Blurred Lines

What happens when classical art and mythology means modern reality? Vamp set off on a heady adventure to find out. The result? Visual artist and photographer Karolina Skorek will undeniably leave an impression on your mind for some time to come. Dayna Camilleri Clarke caught up with the world-renowned artist to find out more.

Hi Karolina, thanks for chatting with us! Your work is so unique. Tell us what spurred your interest to follow this creative path?

I think I was always drawn to art. Since childhood, I would rather spend hours painting and drawing than playing with other kids. My parents were always exceptionally supportive, so I could pursue my passion from a young age.

the only thing they always asked in return was that I do study other things as well (that’s why I speak three languages and have a passion for reading)

How did your upbringing influence your work?

As I grew up in Poland in the 80s, I love the aesthetic of that time. Being a kid at that time also taught me to think outside the box, we didn’t have much (shops were almost empty), so we had to create the toys.

My favourite dolls house was made out of a giant cardboard box, and it is incredible looking back now in a world where everything is so readily available.

But yes, now when I need a prop or a backdrop, I don’t think where to buy it- my first thought is “How do I make it?” and it is handy. I can create couture dresses from mesh and hot glue if I have to 🙂

My family was supportive of my art choices from early school age. Still, they did expect me to be good at all other subjects in school, so I could only immerse myself in art, art history and philosophy after graduating from high school.

You’re an exceptionally varied artist; do you have a preferred discipline?

To be honest, not really. I love the infinite possibilities of digital photography mixed with Photoshop. Yet, the ability to create art in a non-digital way is impressive and stimulates my brain and creativity in a totally different way.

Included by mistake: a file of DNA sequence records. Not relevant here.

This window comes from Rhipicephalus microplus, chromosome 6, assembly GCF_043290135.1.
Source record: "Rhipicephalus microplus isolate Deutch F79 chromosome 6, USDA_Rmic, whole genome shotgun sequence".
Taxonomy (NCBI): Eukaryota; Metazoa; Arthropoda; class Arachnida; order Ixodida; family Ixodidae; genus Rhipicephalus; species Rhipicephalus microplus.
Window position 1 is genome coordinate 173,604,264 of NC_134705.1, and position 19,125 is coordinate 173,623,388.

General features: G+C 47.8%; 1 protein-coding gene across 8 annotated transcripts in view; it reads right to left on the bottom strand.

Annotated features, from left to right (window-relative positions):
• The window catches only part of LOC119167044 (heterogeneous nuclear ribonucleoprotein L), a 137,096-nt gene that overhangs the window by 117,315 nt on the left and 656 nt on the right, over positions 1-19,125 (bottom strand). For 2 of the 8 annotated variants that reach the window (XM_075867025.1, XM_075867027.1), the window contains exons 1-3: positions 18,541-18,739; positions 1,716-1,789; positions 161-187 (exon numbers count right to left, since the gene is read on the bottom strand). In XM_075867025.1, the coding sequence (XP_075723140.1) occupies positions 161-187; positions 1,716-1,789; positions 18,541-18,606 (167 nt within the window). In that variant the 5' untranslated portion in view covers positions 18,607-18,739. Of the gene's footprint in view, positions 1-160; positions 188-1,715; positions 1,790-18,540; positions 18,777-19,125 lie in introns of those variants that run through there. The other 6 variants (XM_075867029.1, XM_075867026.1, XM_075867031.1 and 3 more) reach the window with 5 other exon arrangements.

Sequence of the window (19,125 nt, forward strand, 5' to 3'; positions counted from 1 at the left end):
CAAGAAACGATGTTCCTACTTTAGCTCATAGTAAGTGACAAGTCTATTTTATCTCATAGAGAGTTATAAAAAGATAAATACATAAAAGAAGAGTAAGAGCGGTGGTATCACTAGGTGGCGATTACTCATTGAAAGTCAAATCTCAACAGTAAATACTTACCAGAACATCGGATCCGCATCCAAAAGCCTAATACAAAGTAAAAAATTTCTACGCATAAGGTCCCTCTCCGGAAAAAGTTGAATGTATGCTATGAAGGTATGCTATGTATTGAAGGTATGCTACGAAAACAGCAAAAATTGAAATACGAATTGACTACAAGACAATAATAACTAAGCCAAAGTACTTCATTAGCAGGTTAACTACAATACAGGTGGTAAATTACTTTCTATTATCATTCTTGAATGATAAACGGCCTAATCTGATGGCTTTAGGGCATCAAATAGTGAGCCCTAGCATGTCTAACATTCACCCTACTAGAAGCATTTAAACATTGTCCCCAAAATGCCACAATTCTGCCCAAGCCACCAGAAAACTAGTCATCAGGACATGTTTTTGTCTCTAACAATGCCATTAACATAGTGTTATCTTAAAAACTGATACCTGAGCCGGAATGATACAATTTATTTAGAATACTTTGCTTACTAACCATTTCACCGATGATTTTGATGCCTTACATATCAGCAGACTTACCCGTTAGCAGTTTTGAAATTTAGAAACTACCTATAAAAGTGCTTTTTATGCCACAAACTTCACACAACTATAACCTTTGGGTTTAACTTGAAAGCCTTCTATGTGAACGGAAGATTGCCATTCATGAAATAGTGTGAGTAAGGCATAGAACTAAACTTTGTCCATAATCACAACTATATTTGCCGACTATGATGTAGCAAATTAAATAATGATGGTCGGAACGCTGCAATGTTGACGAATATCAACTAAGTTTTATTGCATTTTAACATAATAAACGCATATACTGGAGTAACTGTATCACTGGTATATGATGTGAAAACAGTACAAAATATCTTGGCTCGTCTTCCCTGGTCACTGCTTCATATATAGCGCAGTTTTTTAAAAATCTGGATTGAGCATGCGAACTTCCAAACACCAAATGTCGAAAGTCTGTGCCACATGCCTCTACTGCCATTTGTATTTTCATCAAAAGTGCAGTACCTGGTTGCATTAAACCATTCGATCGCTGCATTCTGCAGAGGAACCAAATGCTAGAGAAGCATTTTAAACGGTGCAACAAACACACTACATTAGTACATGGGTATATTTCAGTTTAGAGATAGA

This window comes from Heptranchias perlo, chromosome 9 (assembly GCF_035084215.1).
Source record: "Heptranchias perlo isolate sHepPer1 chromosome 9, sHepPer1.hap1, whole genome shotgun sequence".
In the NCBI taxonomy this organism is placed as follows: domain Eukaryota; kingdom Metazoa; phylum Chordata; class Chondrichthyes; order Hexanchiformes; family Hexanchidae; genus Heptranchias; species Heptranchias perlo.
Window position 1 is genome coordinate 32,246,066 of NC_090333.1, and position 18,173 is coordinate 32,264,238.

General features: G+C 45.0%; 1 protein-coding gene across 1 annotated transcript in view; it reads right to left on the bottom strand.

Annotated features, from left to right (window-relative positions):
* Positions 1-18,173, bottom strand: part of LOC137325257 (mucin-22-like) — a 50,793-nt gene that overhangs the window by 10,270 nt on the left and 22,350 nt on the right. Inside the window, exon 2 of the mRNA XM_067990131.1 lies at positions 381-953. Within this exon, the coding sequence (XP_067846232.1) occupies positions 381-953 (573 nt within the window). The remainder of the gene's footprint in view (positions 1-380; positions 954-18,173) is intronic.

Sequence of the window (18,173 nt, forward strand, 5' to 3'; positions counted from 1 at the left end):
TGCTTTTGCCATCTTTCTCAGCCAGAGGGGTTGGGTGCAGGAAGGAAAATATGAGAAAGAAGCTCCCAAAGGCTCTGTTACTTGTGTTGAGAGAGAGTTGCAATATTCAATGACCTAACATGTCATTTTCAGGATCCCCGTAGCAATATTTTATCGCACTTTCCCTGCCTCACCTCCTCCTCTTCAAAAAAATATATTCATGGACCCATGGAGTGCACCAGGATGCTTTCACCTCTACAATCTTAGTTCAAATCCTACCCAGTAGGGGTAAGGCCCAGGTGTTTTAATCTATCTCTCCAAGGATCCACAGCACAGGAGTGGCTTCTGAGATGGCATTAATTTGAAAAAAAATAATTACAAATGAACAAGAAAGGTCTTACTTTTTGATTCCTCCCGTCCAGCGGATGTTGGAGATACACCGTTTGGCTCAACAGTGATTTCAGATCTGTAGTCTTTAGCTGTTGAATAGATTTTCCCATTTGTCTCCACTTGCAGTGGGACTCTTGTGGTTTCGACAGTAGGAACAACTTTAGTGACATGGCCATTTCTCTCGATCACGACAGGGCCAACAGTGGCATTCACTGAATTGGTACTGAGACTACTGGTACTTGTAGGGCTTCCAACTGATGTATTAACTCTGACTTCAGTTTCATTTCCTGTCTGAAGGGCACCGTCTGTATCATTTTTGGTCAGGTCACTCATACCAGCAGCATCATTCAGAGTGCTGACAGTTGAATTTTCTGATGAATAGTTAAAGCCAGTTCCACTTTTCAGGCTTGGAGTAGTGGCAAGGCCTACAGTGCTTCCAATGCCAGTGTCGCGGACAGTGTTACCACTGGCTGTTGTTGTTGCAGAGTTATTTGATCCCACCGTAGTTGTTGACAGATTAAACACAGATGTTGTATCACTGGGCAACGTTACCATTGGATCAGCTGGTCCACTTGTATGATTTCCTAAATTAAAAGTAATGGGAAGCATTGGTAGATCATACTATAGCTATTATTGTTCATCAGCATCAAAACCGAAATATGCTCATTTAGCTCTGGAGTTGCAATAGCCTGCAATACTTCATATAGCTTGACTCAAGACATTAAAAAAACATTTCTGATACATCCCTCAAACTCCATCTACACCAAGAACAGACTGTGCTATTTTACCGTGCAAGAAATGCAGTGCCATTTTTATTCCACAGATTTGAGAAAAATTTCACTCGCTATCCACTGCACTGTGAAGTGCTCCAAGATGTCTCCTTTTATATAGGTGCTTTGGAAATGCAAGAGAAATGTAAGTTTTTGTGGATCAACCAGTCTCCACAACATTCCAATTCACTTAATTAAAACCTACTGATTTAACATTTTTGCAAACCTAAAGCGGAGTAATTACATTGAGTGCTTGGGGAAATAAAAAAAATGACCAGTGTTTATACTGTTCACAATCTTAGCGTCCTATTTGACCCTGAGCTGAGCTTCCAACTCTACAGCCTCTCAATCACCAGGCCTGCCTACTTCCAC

What does your creative process look like?

For the art pieces, it starts with a glass of wine or a hot mug of earl grey and a spark of creativity, honestly. I just see the images before I create them.

After the idea comes to me, I draw it out. I create a mood board for anyone else who is taking part in the shoot. Then I make the props, the backgrounds sometimes dresses. When it comes to shooting I work pretty fast, with everything planned before knowing what I need to do. After the shoot, I usually let the material sit

on my computer for a couple of days, so I come back to it fresh with no memory of my “favourite shots” from the session. And then it is hours of editing with good music and tea.

How would you describe your style at the moment?

‘Magical Realism.’ A mixture of Old Masters Painting with a surreal twist. I remember someone once said it looks like what would happen if Caravaggio got a camera and photoshop instead of oil paints.

What’s the most challenging part of being both a visual artist and a photographer?

Not comparing yourself to other artists. With the digital age, it is easy to lose yourself scrolling through Instagram, seeing all those fantastic works of others, and falling into the game of comparing yourself to others, but this isn’t the way.

I am on my path, and they are on theirs. We don’t know what shaped us to be where we are now, so let us not compare and compete. I wish more artists were supportive of each other. There is an amazing community of photographers and digital creators that I am in right now, but I find it surprising that it is not the norm.

You have won many awards, Karolina; what are your career highlights to date?

I would say this year!, being the judge of the OneEyland top 10 fashion photographers 2021 after scoring 4th last year. Then, winning second place in WPPI in the creative portrait category.

Is it hard to part with your work?

Yes. I am a workaholic. If I am not creating, I think of future projects. As so much of my work is dream related, I can say I even dream about work!

For more details on Karolina’s work and latest collections visit karolinaskorekofficial